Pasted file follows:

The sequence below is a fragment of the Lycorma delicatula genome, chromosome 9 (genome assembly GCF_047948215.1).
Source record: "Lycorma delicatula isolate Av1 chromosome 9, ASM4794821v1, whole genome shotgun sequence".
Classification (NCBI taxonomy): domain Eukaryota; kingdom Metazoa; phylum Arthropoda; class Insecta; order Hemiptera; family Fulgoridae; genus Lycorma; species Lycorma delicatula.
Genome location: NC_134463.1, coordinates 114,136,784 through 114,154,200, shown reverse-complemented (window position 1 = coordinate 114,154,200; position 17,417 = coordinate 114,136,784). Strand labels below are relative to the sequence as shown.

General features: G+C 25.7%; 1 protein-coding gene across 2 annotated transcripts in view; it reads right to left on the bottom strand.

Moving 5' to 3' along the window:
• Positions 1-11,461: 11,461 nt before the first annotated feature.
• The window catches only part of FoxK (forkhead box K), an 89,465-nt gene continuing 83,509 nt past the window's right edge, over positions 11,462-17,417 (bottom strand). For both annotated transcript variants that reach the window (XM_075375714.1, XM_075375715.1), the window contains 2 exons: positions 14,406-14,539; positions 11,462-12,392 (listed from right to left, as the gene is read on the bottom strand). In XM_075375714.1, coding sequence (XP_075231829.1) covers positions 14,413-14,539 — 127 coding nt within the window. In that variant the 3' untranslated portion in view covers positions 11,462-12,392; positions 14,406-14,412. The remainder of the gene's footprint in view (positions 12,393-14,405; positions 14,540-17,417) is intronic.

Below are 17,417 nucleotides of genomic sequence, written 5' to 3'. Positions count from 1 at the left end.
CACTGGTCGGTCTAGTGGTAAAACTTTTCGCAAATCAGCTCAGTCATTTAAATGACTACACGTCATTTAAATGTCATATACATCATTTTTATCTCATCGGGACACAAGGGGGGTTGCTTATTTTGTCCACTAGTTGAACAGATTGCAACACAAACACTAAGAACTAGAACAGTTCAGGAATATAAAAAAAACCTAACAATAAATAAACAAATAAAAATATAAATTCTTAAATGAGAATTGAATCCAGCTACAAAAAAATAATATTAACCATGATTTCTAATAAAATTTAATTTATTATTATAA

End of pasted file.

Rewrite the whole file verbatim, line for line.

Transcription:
The sequence below is a fragment of the Lycorma delicatula genome, chromosome 9 (genome assembly GCF_047948215.1).
Source record: "Lycorma delicatula isolate Av1 chromosome 9, ASM4794821v1, whole genome shotgun sequence".
Classification (NCBI taxonomy): domain Eukaryota; kingdom Metazoa; phylum Arthropoda; class Insecta; order Hemiptera; family Fulgoridae; genus Lycorma; species Lycorma delicatula.
Genome location: NC_134463.1, coordinates 114,136,784 through 114,154,200, shown reverse-complemented (window position 1 = coordinate 114,154,200; position 17,417 = coordinate 114,136,784). Strand labels below are relative to the sequence as shown.

General features: G+C 25.7%; 1 protein-coding gene across 2 annotated transcripts in view; it reads right to left on the bottom strand.

Moving 5' to 3' along the window:
• Positions 1-11,461: 11,461 nt before the first annotated feature.
• The window catches only part of FoxK (forkhead box K), an 89,465-nt gene continuing 83,509 nt past the window's right edge, over positions 11,462-17,417 (bottom strand). For both annotated transcript variants that reach the window (XM_075375714.1, XM_075375715.1), the window contains 2 exons: positions 14,406-14,539; positions 11,462-12,392 (listed from right to left, as the gene is read on the bottom strand). In XM_075375714.1, coding sequence (XP_075231829.1) covers positions 14,413-14,539 — 127 coding nt within the window. In that variant the 3' untranslated portion in view covers positions 11,462-12,392; positions 14,406-14,412. The remainder of the gene's footprint in view (positions 12,393-14,405; positions 14,540-17,417) is intronic.

Below are 17,417 nucleotides of genomic sequence, written 5' to 3'. Positions count from 1 at the left end.
CACTGGTCGGTCTAGTGGTAAAACTTTTCGCAAATCAGCTCAGTCATTTAAATGACTACACGTCATTTAAATGTCATATACATCATTTTTATCTCATCGGGACACAAGGGGGGTTGCTTATTTTGTCCACTAGTTGAACAGATTGCAACACAAACACTAAGAACTAGAACAGTTCAGGAATATAAAAAAAACCTAACAATAAATAAACAAATAAAAATATAAATTCTTAAATGAGAATTGAATCCAGCTACAAAAAAATAATATTAACCATGATTTCTAATAAAATTTAATTTATTATTATAA